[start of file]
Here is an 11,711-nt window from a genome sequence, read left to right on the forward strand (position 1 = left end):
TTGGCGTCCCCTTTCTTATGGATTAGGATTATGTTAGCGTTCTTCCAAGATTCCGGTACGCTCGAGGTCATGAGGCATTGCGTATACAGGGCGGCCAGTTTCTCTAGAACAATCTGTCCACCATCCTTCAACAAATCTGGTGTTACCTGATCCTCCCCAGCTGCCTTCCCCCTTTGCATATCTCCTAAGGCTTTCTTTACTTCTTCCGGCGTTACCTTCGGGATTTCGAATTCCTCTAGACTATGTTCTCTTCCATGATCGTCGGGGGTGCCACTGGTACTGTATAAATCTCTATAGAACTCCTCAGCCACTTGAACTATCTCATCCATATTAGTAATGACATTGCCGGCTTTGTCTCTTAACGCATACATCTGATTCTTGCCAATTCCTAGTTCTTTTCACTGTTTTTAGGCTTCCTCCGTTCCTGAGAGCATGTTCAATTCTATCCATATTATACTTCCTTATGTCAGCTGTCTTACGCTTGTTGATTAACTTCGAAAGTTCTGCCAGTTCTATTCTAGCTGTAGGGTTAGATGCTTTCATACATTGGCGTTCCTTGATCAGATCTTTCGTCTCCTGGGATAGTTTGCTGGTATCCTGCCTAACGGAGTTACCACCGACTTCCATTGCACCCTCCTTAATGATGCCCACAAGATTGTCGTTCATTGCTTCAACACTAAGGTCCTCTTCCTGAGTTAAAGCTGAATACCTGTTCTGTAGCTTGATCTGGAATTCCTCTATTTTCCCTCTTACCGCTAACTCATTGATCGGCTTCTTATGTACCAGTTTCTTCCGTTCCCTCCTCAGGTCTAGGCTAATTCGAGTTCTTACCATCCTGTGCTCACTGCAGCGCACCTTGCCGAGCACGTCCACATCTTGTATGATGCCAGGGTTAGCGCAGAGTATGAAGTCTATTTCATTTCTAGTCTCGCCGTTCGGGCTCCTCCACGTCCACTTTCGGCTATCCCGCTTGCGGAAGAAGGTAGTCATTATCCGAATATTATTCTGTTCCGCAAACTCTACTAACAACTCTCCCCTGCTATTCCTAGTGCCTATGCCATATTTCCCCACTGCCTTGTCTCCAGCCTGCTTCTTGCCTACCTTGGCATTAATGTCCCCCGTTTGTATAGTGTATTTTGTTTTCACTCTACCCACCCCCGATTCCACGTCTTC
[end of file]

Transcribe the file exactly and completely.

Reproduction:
Here is an 11,711-nt window from a genome sequence, read left to right on the forward strand (position 1 = left end):
TTGGCGTCCCCTTTCTTATGGATTAGGATTATGTTAGCGTTCTTCCAAGATTCCGGTACGCTCGAGGTCATGAGGCATTGCGTATACAGGGCGGCCAGTTTCTCTAGAACAATCTGTCCACCATCCTTCAACAAATCTGGTGTTACCTGATCCTCCCCAGCTGCCTTCCCCCTTTGCATATCTCCTAAGGCTTTCTTTACTTCTTCCGGCGTTACCTTCGGGATTTCGAATTCCTCTAGACTATGTTCTCTTCCATGATCGTCGGGGGTGCCACTGGTACTGTATAAATCTCTATAGAACTCCTCAGCCACTTGAACTATCTCATCCATATTAGTAATGACATTGCCGGCTTTGTCTCTTAACGCATACATCTGATTCTTGCCAATTCCTAGTTCTTTTCACTGTTTTTAGGCTTCCTCCGTTCCTGAGAGCATGTTCAATTCTATCCATATTATACTTCCTTATGTCAGCTGTCTTACGCTTGTTGATTAACTTCGAAAGTTCTGCCAGTTCTATTCTAGCTGTAGGGTTAGATGCTTTCATACATTGGCGTTCCTTGATCAGATCTTTCGTCTCCTGGGATAGTTTGCTGGTATCCTGCCTAACGGAGTTACCACCGACTTCCATTGCACCCTCCTTAATGATGCCCACAAGATTGTCGTTCATTGCTTCAACACTAAGGTCCTCTTCCTGAGTTAAAGCTGAATACCTGTTCTGTAGCTTGATCTGGAATTCCTCTATTTTCCCTCTTACCGCTAACTCATTGATCGGCTTCTTATGTACCAGTTTCTTCCGTTCCCTCCTCAGGTCTAGGCTAATTCGAGTTCTTACCATCCTGTGCTCACTGCAGCGCACCTTGCCGAGCACGTCCACATCTTGTATGATGCCAGGGTTAGCGCAGAGTATGAAGTCTATTTCATTTCTAGTCTCGCCGTTCGGGCTCCTCCACGTCCACTTTCGGCTATCCCGCTTGCGGAAGAAGGTAGTCATTATCCGAATATTATTCTGTTCCGCAAACTCTACTAACAACTCTCCCCTGCTATTCCTAGTGCCTATGCCATATTTCCCCACTGCCTTGTCTCCAGCCTGCTTCTTGCCTACCTTGGCATTAATGTCCCCCGTTTGTATAGTGTATTTTGTTTTCACTCTACCCACCCCCGATTCCACGTCTTC